Saturday, August 27, 2011

Writers, "Free Labor," and the Politics of Online Media

As a writer, I'm very interested in the ways in which writers are being treated by online media outlets. One of the reasons behind my recent post about Elephant Journal was a desire to see writers, and potential writers, be treated with more respect and dignity. Although I didn't mention it in the previous post, I've grown deeply ambivalent about Elephant's policy of not paying it's regular writers anything. I get the argument that it's still a somewhat small publication in the grand scheme, and not raking in the dough, but at the same time, writers can't pay their bills with the extra bit of website traffic that comes with exposure on a site like Elephant. Where's the balance between making enough income to survive, and recognizing that said income is made as a direct result of the work being done by the writers themselves? In the case of Elephant Journal, I don't know what's appropriate.

However, in the case of the Huffington Post, which has a fair number of Buddhist and other spiritual bloggers amongst it's "staff," the lines of fairness and respect were long ago crossed. Blogger and Buddhist Joshua Eaton makes the following points:

the Huffington Post relies on 8000 to 9000 unpaid writers—euphemistically called “bloggers”—for much of its content. Many balked at AOL’s purchase of the newssite, and two labor unions—the National Writers Union and the Newspaper Guild (AFL-CIO)—have joined a boycott of the Huffington Post started by Visual Art Source. So far, Ms. Huffington has refused repeated requests to meet with union leaders.

This is hardly an isolated incident for either AOL or the Huffington Post. Earlier this month Huffington Post Politics outraged the graphic design community by holding a contest to design their Twitter logo—for free. Back in June AOL followed Huffington Post‘s lead by adding almost 6000 unpaid bloggers to Patch, a network of hyper-local news sites over which Ms. Huffington now presides. (This is aside from the fact that Patch is already run by contracted editors making $38000 to $45000 per year while working 60 to 80 hours per week and freelancers making $50 to $100 per article.)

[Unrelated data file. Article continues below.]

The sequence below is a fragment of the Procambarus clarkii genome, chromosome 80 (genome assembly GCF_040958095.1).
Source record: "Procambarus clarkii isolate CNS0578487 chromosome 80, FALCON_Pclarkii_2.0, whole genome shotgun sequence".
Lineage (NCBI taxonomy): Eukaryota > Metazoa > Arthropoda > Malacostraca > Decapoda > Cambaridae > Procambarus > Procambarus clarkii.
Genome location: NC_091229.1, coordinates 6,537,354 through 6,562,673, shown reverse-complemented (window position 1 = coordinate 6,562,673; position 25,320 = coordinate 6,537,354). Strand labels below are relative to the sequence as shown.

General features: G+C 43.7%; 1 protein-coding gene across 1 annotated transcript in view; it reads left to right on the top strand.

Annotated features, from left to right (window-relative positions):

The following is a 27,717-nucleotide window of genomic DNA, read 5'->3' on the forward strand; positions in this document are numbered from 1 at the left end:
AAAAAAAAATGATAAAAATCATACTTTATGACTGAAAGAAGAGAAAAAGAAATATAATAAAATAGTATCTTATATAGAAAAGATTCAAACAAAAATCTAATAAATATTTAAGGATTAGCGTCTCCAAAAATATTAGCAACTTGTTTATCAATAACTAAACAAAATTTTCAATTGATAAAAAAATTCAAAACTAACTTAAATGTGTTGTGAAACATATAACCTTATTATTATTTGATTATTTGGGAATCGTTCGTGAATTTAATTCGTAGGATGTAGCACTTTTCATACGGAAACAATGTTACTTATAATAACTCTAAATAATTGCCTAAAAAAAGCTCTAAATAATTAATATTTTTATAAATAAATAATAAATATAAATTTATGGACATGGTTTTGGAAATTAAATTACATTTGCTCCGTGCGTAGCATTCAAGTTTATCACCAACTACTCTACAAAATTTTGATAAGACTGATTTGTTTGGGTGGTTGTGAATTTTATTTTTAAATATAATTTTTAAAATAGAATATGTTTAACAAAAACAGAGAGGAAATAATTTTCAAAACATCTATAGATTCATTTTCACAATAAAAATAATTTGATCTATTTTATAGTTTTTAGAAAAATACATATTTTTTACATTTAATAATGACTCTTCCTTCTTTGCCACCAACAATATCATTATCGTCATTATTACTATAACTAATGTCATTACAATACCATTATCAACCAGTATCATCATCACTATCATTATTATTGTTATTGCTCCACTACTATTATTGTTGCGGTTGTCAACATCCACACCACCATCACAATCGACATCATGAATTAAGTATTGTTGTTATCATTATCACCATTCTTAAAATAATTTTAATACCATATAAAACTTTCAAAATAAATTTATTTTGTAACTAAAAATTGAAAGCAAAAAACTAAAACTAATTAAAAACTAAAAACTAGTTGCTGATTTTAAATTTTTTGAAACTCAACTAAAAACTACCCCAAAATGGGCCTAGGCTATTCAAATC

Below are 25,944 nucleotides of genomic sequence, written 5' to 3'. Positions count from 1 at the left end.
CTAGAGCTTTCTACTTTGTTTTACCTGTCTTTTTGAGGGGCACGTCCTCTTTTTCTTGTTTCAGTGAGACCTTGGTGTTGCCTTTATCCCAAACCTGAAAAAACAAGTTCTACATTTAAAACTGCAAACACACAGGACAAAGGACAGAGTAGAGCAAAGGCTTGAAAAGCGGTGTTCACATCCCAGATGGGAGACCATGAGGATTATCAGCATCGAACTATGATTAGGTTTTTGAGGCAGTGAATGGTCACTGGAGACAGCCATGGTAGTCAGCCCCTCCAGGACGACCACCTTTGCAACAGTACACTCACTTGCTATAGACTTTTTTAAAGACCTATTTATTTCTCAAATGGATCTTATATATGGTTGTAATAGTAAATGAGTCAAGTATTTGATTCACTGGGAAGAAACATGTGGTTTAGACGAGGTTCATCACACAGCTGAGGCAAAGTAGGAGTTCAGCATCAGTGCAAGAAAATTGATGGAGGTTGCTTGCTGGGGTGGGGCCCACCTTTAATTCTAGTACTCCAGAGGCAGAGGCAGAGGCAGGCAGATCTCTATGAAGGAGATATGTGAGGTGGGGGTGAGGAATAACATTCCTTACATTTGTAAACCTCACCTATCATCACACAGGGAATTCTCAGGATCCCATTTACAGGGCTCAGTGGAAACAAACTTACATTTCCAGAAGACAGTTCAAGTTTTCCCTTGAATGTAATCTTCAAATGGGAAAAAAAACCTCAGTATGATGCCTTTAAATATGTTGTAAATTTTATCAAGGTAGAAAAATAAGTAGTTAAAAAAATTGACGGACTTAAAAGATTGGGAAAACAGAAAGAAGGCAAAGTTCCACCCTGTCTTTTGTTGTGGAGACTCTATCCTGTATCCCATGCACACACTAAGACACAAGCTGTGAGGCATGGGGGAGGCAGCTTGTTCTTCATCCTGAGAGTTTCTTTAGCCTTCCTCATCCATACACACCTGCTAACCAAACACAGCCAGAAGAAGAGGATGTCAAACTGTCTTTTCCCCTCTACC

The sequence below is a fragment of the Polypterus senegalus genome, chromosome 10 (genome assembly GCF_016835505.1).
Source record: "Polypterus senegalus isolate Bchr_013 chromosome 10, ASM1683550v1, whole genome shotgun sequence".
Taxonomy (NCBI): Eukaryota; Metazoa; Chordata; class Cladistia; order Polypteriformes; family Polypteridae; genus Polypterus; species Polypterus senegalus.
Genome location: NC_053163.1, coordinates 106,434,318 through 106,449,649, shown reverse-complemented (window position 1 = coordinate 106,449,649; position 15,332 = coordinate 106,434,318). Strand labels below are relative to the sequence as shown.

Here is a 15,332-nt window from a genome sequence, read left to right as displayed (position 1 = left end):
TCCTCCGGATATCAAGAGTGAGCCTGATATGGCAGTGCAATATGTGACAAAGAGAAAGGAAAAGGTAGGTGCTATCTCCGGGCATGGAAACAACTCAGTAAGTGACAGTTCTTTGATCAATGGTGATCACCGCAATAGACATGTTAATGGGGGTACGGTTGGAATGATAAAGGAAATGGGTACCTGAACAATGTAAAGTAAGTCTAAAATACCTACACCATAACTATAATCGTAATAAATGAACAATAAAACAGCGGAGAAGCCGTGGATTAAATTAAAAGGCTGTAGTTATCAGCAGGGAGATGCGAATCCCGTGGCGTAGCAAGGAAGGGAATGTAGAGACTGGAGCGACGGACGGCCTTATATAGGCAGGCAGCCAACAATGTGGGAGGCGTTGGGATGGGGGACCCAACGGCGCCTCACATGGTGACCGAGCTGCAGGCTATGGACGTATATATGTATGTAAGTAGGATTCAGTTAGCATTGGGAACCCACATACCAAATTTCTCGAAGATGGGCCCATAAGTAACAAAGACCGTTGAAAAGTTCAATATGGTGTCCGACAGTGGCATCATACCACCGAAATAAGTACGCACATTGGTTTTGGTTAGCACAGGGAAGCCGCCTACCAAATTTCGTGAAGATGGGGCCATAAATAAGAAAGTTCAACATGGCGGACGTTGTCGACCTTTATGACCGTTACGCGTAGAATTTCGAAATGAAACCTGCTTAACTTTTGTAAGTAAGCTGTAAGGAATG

I encourage people to read his entire post, which includes the shoddy experience he had last year as a candidate for an intern position last year with the Huff Po.

One of the reasons I bring these two publications up in the same post is that fairly or not, the kinds of criticisms being laid upon the Huffington Post are also happening to the Elephant Journal. In some ways, it's irrelevant that Huff Po's budget is in the millions of dollars, while Elephant's budget is probably no better than the annual income at a barely above minimum wage job. People see unpaid writers, increasing popularity, and increasing revenue, and the words "exploitation" and "users" come flying out of their mouths.

Now, to provide a bit of contrast, one of the webzines I write for,Life as a Human, pays it's regular writers a monthly stipend. They have done this since the beginning - I know this because I have written for them since the website was launched in February 2010. Now, the stipend isn't a lot of money, but I do believe it's a recognition of the fact that any revenue coming in to the website is due, in great part, to the quality of writing being presented. In addition, the editorial team has always treated my writing well, and frequently is excited to see new work from me coming their way. Being writers and artists themselves, they chose to share the website with their fellow writers from the beginning, even asking our imput on various design changes that have been made over the past year and a half. Although I hope to someday be bringing in more money for some of my writing than I currently do, the leadership at Life as a Human is an example worth upholding of how to support the talent that keeps it running.

I intend to write more on these issues in the future, as it's likely to remain a source of contention for all writers doing work online. Your thoughts and comments on this are encouraged here as well.

*Image by Mike Licht of notionscapital.


Robyn said...

Hi Nathan, I would add that visual artists are often treated in a similar fashion - we are continually asked to donate work for benefits, etc., as if we should be grateful for the opportunity to give away our work for free. Of course I do donate work when I can but it is that attitude that is most irritating. I am working on a project right now for which the compensation is exposure and possible media attention, not money. Well, I agreed to do it, so I am, but when is it ok to say no to this kind of thing? I haven't been able to answer that yet.